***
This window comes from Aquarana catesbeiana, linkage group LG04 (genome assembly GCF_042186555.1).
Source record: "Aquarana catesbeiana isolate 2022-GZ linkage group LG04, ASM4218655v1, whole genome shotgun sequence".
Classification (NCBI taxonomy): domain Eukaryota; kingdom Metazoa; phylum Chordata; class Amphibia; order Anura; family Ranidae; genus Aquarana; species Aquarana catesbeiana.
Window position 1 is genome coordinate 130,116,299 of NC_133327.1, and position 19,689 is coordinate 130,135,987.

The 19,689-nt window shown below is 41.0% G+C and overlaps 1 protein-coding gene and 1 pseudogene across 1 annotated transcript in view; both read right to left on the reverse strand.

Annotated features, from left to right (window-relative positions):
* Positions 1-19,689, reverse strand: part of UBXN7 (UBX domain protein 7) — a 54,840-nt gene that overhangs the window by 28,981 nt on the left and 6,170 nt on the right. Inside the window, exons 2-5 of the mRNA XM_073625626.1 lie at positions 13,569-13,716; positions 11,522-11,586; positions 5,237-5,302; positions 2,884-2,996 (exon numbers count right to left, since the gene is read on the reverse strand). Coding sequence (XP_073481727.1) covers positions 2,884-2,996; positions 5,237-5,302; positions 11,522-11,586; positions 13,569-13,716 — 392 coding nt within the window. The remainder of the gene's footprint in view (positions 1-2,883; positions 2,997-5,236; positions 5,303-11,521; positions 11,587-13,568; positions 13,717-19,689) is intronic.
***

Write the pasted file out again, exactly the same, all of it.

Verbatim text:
This window comes from Aquarana catesbeiana, linkage group LG04 (genome assembly GCF_042186555.1).
Source record: "Aquarana catesbeiana isolate 2022-GZ linkage group LG04, ASM4218655v1, whole genome shotgun sequence".
Classification (NCBI taxonomy): domain Eukaryota; kingdom Metazoa; phylum Chordata; class Amphibia; order Anura; family Ranidae; genus Aquarana; species Aquarana catesbeiana.
Window position 1 is genome coordinate 130,116,299 of NC_133327.1, and position 19,689 is coordinate 130,135,987.

The 19,689-nt window shown below is 41.0% G+C and overlaps 1 protein-coding gene and 1 pseudogene across 1 annotated transcript in view; both read right to left on the reverse strand.

Annotated features, from left to right (window-relative positions):
* Positions 1-19,689, reverse strand: part of UBXN7 (UBX domain protein 7) — a 54,840-nt gene that overhangs the window by 28,981 nt on the left and 6,170 nt on the right. Inside the window, exons 2-5 of the mRNA XM_073625626.1 lie at positions 13,569-13,716; positions 11,522-11,586; positions 5,237-5,302; positions 2,884-2,996 (exon numbers count right to left, since the gene is read on the reverse strand). Coding sequence (XP_073481727.1) covers positions 2,884-2,996; positions 5,237-5,302; positions 11,522-11,586; positions 13,569-13,716 — 392 coding nt within the window. The remainder of the gene's footprint in view (positions 1-2,883; positions 2,997-5,236; positions 5,303-11,521; positions 11,587-13,568; positions 13,717-19,689) is intronic.